PI and Liberty submit a new legal challenge after MI5 admits that vast troves of personal data was held in “ungoverned spaces”

Privacy International (PI) and Liberty have filed on Friday, 31 January 2020, a complaint with the Investigatory Powers Tribunal (IPT), the judicial body that oversees the intelligence agencies, against MI5 in relation to how they handle vast troves of personal data.

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In mid-2019, MI5 admitted, during a case brought by Liberty, that personal data was being held in “ungoverned spaces”. Much about these ‘ungoverned spaces’, and how they would effectively be “governed” in the future, remained unclear. At the moment, they are understood to be a ‘technical environment’ where personal data of unknown numbers of individuals was being ‘handled’. The use of ‘technical environment’ suggests something more than simply a compilation of a few datasets or databases.

The longstanding and serious failings of MI5 in relation to these ‘ungoverned spaces’ first emerged in PI’s pre-existing case (Privacy International v Secretary of State for Foreign and Commonwealth Affairs and others), started in November 2015, which challenges the processing of bulk personal datasets (BPDs) and bulk communications data (BCD) by the UK Security and Intelligence Agencies.

In the course of these proceedings, it was revealed that PI’s data were illegally held by MI5, among other intelligence and security agencies. Then MI5 decided to delete PI’s data before the on-going investigation was completed.

In proceedings brought by Liberty against the bulk surveillance powers contained in the Investigatory Powers Act 2016 (IPA), MI5 admitted that personal data was being held in ‘ungoverned spaces’, demonstrating a known and continued failure to comply with both statutory and non-statutory safeguards in relation to the handling of bulk data since at least 2014. Importantly, documents disclosed in that litigation, and detailed in our Complaint, showed that MI5 had sought and obtained bulk interception warrants on the basis of misleading statements made to the relevant authorities.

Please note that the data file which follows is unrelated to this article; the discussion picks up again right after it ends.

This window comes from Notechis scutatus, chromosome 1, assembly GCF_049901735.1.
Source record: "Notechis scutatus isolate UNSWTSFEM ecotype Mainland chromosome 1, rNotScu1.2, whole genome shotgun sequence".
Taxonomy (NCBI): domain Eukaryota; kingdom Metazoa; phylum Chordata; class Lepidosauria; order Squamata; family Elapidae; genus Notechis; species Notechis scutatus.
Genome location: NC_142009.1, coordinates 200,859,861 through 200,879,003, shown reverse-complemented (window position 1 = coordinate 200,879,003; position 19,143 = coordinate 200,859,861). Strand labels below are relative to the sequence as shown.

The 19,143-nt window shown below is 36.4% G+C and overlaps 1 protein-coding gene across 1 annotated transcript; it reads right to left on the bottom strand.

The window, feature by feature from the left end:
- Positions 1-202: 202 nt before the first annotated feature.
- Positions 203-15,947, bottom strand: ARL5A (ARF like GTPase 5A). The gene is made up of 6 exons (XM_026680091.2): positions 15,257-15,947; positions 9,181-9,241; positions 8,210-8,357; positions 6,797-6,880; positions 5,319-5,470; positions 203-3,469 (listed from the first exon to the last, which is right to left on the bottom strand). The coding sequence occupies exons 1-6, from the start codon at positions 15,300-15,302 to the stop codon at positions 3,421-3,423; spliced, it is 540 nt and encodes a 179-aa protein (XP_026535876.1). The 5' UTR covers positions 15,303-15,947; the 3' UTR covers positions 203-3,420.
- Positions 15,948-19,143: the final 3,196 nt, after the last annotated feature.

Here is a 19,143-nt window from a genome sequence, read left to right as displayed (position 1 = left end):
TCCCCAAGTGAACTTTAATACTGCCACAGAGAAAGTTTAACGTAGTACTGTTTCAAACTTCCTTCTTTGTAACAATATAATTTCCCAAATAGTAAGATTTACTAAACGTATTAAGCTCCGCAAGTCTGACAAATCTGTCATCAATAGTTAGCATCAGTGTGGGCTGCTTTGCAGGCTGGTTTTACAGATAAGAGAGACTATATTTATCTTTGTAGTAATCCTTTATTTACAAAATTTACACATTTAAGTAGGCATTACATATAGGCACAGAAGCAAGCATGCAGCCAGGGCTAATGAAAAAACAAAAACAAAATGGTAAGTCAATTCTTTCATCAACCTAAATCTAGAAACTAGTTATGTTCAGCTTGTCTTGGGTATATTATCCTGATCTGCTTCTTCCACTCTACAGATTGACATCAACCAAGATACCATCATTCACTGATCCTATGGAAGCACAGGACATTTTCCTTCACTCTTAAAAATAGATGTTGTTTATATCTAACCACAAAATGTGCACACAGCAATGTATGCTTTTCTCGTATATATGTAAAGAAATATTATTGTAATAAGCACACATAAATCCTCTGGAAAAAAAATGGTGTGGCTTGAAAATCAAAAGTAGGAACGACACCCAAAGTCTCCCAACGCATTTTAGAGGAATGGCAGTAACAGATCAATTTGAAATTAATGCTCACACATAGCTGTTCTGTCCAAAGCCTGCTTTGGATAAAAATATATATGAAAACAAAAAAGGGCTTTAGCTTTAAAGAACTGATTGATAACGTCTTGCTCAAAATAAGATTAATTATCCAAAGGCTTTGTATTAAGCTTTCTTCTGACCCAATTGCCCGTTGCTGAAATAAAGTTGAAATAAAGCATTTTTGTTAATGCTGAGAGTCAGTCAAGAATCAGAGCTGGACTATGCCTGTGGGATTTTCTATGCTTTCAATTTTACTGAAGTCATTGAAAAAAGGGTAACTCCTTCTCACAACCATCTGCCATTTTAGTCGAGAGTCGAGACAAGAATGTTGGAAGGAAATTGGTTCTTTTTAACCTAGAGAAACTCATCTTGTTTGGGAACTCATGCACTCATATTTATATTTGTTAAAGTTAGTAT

In this new complaint, PI and Liberty argue that MI5’s data handling arrangements result in the systematic violation of the rights to privacy and freedom of expression (as protected in Articles 8 and 10 of the European Convention of Human Rights) and under EU law. Furthermore, we maintain that the decisions to issue warrants requested by MI5, in circumstances where the necessary safeguards were lacking, are unlawful and void.

This challenge also seeks to partially amend PI’s existing claim against MI5.

PI’s Legal Director Caroline Wilson Palow said: “For more than a decade, MI5 has been building massive datasets by systematically collecting our personal information. Such practices are a serious interference with our right to privacy and threaten democratic values. We were promised that robust safeguards were in place so that such data would never be abused. Yet it turns out that those safeguards were in some cases illusory - that MI5 held significant data in ungoverned spaces without any effective oversight. We are bringing this challenge together with Liberty to ensure that MI5 does not continue to operate outside of the law.”